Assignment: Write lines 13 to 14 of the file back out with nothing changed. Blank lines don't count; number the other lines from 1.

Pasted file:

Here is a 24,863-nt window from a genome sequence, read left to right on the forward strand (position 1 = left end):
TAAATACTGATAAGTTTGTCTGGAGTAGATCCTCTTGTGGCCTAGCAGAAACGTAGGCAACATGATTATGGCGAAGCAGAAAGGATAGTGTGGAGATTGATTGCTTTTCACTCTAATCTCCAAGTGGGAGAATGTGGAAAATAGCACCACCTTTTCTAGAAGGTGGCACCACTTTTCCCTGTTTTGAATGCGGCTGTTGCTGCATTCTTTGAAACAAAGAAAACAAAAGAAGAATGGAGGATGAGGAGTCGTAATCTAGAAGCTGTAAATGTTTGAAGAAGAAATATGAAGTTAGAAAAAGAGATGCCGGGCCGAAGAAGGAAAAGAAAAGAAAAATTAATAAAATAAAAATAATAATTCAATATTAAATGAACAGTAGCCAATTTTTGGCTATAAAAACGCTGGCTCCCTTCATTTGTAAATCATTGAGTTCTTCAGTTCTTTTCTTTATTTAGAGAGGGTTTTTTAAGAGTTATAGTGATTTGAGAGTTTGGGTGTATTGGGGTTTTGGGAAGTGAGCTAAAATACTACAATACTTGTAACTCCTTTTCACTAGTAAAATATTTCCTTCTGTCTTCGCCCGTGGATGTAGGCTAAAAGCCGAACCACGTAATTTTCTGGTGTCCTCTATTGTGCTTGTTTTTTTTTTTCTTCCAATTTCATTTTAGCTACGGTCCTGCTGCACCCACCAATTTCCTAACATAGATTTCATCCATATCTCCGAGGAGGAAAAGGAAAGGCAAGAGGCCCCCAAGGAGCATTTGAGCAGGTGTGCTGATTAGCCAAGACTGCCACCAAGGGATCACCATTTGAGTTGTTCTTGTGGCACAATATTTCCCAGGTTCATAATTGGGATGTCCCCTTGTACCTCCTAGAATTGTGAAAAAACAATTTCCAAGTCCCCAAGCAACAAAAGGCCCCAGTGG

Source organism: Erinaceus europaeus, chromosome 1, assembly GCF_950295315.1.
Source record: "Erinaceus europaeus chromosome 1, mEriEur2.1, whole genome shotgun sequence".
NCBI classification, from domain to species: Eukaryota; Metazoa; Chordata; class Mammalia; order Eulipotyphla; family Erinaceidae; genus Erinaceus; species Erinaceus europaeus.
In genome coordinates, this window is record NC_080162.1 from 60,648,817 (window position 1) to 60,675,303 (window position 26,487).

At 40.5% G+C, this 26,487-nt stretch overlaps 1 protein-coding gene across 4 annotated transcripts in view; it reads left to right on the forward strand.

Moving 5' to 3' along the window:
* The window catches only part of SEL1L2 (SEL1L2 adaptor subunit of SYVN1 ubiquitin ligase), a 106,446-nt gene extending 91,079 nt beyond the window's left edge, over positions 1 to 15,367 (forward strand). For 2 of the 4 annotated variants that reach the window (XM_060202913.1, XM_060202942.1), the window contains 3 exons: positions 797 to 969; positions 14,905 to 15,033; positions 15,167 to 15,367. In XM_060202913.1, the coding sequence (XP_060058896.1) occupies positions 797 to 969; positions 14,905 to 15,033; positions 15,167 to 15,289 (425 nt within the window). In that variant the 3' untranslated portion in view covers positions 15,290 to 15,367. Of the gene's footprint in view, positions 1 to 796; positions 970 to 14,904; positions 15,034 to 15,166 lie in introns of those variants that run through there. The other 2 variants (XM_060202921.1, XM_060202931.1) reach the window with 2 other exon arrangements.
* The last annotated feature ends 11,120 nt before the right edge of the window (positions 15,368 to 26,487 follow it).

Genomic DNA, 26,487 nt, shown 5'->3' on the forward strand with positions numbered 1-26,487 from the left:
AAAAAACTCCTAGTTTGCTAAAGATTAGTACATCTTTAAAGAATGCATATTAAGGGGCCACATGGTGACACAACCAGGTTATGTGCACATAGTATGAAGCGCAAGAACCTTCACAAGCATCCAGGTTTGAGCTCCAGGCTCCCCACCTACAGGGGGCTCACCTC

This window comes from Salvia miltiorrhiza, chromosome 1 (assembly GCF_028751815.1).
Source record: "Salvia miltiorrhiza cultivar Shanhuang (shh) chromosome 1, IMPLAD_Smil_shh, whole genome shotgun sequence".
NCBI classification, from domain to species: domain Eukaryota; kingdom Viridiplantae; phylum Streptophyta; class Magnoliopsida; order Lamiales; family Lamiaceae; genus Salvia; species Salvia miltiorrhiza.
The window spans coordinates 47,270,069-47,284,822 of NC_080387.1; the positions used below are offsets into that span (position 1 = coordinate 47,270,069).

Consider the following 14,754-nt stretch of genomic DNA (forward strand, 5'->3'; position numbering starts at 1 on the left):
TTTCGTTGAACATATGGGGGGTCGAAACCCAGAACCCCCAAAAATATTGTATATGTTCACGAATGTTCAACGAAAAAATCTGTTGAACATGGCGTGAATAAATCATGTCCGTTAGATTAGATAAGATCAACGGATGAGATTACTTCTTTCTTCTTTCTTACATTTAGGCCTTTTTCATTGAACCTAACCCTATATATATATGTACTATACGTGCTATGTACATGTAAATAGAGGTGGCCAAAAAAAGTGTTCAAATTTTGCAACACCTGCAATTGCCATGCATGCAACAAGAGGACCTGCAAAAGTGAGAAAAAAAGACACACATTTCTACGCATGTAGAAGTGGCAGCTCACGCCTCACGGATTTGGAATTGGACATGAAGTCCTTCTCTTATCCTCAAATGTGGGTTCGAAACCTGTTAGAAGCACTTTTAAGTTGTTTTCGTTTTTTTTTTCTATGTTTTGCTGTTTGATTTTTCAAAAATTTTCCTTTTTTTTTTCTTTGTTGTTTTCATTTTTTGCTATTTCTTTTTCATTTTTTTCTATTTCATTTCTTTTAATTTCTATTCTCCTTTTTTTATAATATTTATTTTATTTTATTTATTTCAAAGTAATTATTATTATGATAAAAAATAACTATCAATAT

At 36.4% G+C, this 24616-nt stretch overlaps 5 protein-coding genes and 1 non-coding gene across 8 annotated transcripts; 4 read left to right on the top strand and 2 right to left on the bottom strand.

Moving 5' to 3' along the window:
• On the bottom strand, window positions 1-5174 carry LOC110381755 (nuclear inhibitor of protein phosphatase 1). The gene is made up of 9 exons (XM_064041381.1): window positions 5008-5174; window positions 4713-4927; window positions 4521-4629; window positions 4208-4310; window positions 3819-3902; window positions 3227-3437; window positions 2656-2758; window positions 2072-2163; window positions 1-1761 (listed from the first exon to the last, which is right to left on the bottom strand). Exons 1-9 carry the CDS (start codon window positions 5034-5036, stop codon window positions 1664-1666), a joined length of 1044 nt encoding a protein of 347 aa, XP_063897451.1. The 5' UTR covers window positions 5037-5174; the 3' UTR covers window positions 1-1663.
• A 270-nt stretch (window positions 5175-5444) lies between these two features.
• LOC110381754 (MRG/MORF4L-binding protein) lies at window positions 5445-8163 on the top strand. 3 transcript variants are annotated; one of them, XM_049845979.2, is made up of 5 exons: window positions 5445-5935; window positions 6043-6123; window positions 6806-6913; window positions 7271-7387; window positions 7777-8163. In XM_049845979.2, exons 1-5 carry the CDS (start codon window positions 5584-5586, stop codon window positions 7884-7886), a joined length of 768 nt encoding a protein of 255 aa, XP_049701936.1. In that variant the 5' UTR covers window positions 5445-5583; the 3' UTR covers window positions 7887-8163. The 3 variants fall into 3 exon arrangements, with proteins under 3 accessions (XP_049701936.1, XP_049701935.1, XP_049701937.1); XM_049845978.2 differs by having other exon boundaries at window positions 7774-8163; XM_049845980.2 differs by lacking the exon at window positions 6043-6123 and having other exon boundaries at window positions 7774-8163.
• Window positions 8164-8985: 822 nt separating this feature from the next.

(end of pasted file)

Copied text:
This window comes from Salvia miltiorrhiza, chromosome 1 (assembly GCF_028751815.1).
Source record: "Salvia miltiorrhiza cultivar Shanhuang (shh) chromosome 1, IMPLAD_Smil_shh, whole genome shotgun sequence".